Monday, October 17, 2011

First Gumbo

My son, enjoying his first gumbo.

We had our first gumbo of the season today, which is sort of a big deal.  Gumbo means that it's really fall.  Fall means that it's time to get to work preparing for next year.

What's gumbo?  Well, where I grew up we eat a stew called gumbo in the fall and winter.  There is no one, real recipe for gumbo.  There are as many recipes for gumbo as there are people cooking it in Louisiana.  There are seafood gumbos, poultry gumbos, meat gumbos and, true to the spirit of the people of Louisiana, gumbos made out of whatever the hell you drug out of the swamp that day.  What makes it gumbo isn't a recipe.  What makes it gumbo is the shared culture of the people of Louisiana.  We are from different ethnicities, different socio-economic groups and different heritages, but we are all tied together with the thread that is gumbo. 

So what makes gumbo gumbo?  Well, it starts with a roux.  A roux is made of flour and oil.  Any kind of flour will do, and any kind of oil will do.  You cook it, very slowly,  until it's the color you want:  blonde is good for seafood, Creoles prefer a roux that's the color of peanut butter and the Cajuns like a roux that's the color of molasses.  I've had all sorts, and they all tasted good. 

Once you've built your roux (a roux is built, it is not just made), you add the Holy Trinity.  In Louisiana cooking, the Holy Trinity is onions, celery and green bell peppers.  Those three things are a constant in every one of our dishes, regardless of who (or what) is cooking. 

And to finish it up, there's okra.  Most people I know outside of Louisiana don't really like okra.  It's a funny sort of thing, and probably an acquired taste.  Disparagers of okra will tell you that the stuff is slimy, really slimy.  It is slimy, I cannot dispute that, but that slime is the glue that holds our gumbos together.  Without okra, gumbo wouldn't have the wondrous, velvety texture that it is famed for.  It just couldn't be gumbo without okra.

For the rest of it, well that's up to the cook.  It can be whatever you want it to be.  Gumbo draws on all the cultures of Louisiana:  French, Spanish, African, Native American, and just straight up United States.  It's a melting pot of influences, with no influence being "right" or "wrong".

Honestly, I cannot think of a better analogy for horsemanship than gumbo.  Rhythm and relaxation are our roux.  Our seat, hand and leg are our Holy Trinity.  And our passion is okra. 

Every discipline, no matter it's final goal, is looking for rhythm and relaxation.  We all seek that perfect balance between hand, seat and leg.  That's the "Holy Trinity" we are all looking for.  And, okra?  Well, you cannot deny that there is a certain slime that is holding all of us who are interested in horses together.  That slime is both celebrated and abhorred, but it is there (and probably an acquired taste!).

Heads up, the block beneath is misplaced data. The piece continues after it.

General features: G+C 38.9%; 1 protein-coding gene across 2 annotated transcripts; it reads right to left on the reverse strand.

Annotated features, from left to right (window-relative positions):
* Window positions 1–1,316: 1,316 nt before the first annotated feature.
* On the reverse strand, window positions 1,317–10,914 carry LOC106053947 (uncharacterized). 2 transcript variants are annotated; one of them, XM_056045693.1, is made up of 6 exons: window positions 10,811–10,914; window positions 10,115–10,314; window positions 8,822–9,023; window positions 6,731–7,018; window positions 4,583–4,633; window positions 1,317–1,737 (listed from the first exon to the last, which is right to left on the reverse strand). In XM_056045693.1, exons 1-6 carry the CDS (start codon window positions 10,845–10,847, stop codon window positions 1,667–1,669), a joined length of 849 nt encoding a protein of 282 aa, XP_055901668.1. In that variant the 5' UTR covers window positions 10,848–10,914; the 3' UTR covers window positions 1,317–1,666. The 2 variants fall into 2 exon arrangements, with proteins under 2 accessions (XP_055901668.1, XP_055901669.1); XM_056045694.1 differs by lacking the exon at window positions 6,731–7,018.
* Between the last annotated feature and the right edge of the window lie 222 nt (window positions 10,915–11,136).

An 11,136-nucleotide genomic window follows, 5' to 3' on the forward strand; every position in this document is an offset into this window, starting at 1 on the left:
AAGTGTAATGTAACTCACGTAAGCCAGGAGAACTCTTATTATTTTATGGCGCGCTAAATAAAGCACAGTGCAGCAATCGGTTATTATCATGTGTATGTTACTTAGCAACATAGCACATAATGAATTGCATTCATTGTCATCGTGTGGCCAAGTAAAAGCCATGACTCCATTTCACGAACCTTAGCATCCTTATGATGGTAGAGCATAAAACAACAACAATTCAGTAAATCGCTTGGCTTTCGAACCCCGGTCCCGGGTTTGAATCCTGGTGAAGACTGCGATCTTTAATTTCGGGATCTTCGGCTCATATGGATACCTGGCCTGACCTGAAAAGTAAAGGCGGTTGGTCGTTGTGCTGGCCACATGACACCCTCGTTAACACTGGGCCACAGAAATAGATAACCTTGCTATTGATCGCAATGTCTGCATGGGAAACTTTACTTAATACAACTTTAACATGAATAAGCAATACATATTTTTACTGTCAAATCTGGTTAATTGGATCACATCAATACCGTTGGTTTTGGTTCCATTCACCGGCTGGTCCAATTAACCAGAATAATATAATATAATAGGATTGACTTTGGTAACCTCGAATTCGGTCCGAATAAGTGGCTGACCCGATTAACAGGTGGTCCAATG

I look at the people of my home, and I see a reflection of many disparate heritages, but we are all drawn together by a spirit of culture that goes back hundreds of years.  We, as the people of Louisiana, are drawn together by a land that we all call our own.  It's a difficult land, and we have all done our best in it.  Despite our differences (African, French, Spanish, Native American, and everything else!),   we have created a common culture, outside of the societal norms, because we are united in a common interest:  Our beloved land, Louisiana.

I look at my fellow horsemen, and I don't see a culture that goes back hundreds of years.  Our culture goes back thousands of years, to the dawn of humanity.  Horses are our okra.  Horsemanship crosses countries, ethnicities, and cultures.  Horses are the slime that binds humanity together. 

Because of that history that spans thousands of generations and lifestyles, there are more ways to ride a horse than there are ways for me to count them, and there is nothing wrong with that.  We are tied together by our roux and our Holy Trinity, and our okra.  None of our recipes are necessarily right or wrong, they just are.  Through our gumbo, our love of horses, our shared culture, we are tied together in a way that most people never understand. 

And, through our gumbo, our love of horses, our shared culture, I hope that we can be more accepting of each other. 

Because most times, although the recipe is different, the gumbo still tastes good.


  1. Great post! and Okra is a lot like horse snot!

  2. Is Okra a small pentagonal zucchine type of vegetable? I had it with Indian curry. I thought it was a vegetable from India O_o DuH? I am learning something every day ^-^

    I like your cooking lesson. Yoru son looks SOOOOOOOOOOOOOO Cheeky. I bet you are never bore with him.

    Is Evil cat getting on well with him? Our "special needs" Cat aka FatCat ( many photos on FB) luuuuuuuuuurrrrrrrrrrrrrrvvvvvvvvvveeeeeeeeeessssssssss Oliver. But you shoudl see how he plays with her. Never the less, she is all love for him, and claws and teeth for us. Go figure!

  3. Not sure I'm brave enough for gumbo (sheltered Norwegian tastebuds here), but your son is adorable.

  4. Yum....and I do like okra! (Strange for a NJ native with no "south" in me at all.)

    Never quite thought of gumbo and riding as a good analogy, but it certainly does work.

    And I agree--your post has made me hungry too.

  5. Great post!! I had gumbo tonight for supper (although it was a weak boxed version - still tasty though) so this was a great post to read. I absolutely love the analogy. :D


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